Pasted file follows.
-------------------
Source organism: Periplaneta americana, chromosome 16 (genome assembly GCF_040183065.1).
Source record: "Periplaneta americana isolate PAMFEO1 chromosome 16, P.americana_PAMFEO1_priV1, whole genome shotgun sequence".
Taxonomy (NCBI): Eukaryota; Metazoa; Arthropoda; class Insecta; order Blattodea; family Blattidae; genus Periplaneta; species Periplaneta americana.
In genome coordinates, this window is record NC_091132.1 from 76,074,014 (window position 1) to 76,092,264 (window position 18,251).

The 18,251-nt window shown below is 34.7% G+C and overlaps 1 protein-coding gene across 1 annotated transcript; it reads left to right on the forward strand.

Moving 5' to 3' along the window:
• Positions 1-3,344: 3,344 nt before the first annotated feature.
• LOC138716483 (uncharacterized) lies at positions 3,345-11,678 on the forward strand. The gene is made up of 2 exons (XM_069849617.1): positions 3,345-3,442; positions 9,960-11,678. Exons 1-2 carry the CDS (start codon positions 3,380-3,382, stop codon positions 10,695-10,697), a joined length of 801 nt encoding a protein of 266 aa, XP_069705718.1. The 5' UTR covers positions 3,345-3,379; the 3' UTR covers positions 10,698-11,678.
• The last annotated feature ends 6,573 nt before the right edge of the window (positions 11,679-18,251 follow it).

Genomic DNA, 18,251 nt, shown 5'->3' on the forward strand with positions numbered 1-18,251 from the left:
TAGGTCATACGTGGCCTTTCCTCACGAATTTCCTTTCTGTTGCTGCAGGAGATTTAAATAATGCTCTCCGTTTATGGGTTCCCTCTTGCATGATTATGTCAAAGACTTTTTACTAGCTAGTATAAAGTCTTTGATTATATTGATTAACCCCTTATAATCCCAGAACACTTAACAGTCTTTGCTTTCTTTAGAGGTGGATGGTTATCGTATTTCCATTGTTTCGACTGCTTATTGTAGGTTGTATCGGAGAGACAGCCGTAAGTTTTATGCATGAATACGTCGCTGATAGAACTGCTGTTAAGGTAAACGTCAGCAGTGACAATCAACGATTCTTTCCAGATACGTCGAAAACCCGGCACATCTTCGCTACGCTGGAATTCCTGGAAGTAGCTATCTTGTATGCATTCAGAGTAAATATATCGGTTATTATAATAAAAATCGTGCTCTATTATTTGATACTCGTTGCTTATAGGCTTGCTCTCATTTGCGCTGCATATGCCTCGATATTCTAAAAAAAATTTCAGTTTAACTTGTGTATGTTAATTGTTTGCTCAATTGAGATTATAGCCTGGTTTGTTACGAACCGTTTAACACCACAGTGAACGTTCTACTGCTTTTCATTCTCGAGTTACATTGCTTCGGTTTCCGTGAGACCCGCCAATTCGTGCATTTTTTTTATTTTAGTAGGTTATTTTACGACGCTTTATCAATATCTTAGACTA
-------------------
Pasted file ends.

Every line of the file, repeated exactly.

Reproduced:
Source organism: Periplaneta americana, chromosome 16 (genome assembly GCF_040183065.1).
Source record: "Periplaneta americana isolate PAMFEO1 chromosome 16, P.americana_PAMFEO1_priV1, whole genome shotgun sequence".
Taxonomy (NCBI): Eukaryota; Metazoa; Arthropoda; class Insecta; order Blattodea; family Blattidae; genus Periplaneta; species Periplaneta americana.
In genome coordinates, this window is record NC_091132.1 from 76,074,014 (window position 1) to 76,092,264 (window position 18,251).

The 18,251-nt window shown below is 34.7% G+C and overlaps 1 protein-coding gene across 1 annotated transcript; it reads left to right on the forward strand.

Moving 5' to 3' along the window:
• Positions 1-3,344: 3,344 nt before the first annotated feature.
• LOC138716483 (uncharacterized) lies at positions 3,345-11,678 on the forward strand. The gene is made up of 2 exons (XM_069849617.1): positions 3,345-3,442; positions 9,960-11,678. Exons 1-2 carry the CDS (start codon positions 3,380-3,382, stop codon positions 10,695-10,697), a joined length of 801 nt encoding a protein of 266 aa, XP_069705718.1. The 5' UTR covers positions 3,345-3,379; the 3' UTR covers positions 10,698-11,678.
• The last annotated feature ends 6,573 nt before the right edge of the window (positions 11,679-18,251 follow it).

Genomic DNA, 18,251 nt, shown 5'->3' on the forward strand with positions numbered 1-18,251 from the left:
TAGGTCATACGTGGCCTTTCCTCACGAATTTCCTTTCTGTTGCTGCAGGAGATTTAAATAATGCTCTCCGTTTATGGGTTCCCTCTTGCATGATTATGTCAAAGACTTTTTACTAGCTAGTATAAAGTCTTTGATTATATTGATTAACCCCTTATAATCCCAGAACACTTAACAGTCTTTGCTTTCTTTAGAGGTGGATGGTTATCGTATTTCCATTGTTTCGACTGCTTATTGTAGGTTGTATCGGAGAGACAGCCGTAAGTTTTATGCATGAATACGTCGCTGATAGAACTGCTGTTAAGGTAAACGTCAGCAGTGACAATCAACGATTCTTTCCAGATACGTCGAAAACCCGGCACATCTTCGCTACGCTGGAATTCCTGGAAGTAGCTATCTTGTATGCATTCAGAGTAAATATATCGGTTATTATAATAAAAATCGTGCTCTATTATTTGATACTCGTTGCTTATAGGCTTGCTCTCATTTGCGCTGCATATGCCTCGATATTCTAAAAAAAATTTCAGTTTAACTTGTGTATGTTAATTGTTTGCTCAATTGAGATTATAGCCTGGTTTGTTACGAACCGTTTAACACCACAGTGAACGTTCTACTGCTTTTCATTCTCGAGTTACATTGCTTCGGTTTCCGTGAGACCCGCCAATTCGTGCATTTTTTTTATTTTAGTAGGTTATTTTACGACGCTTTATCAATATCTTAGACTA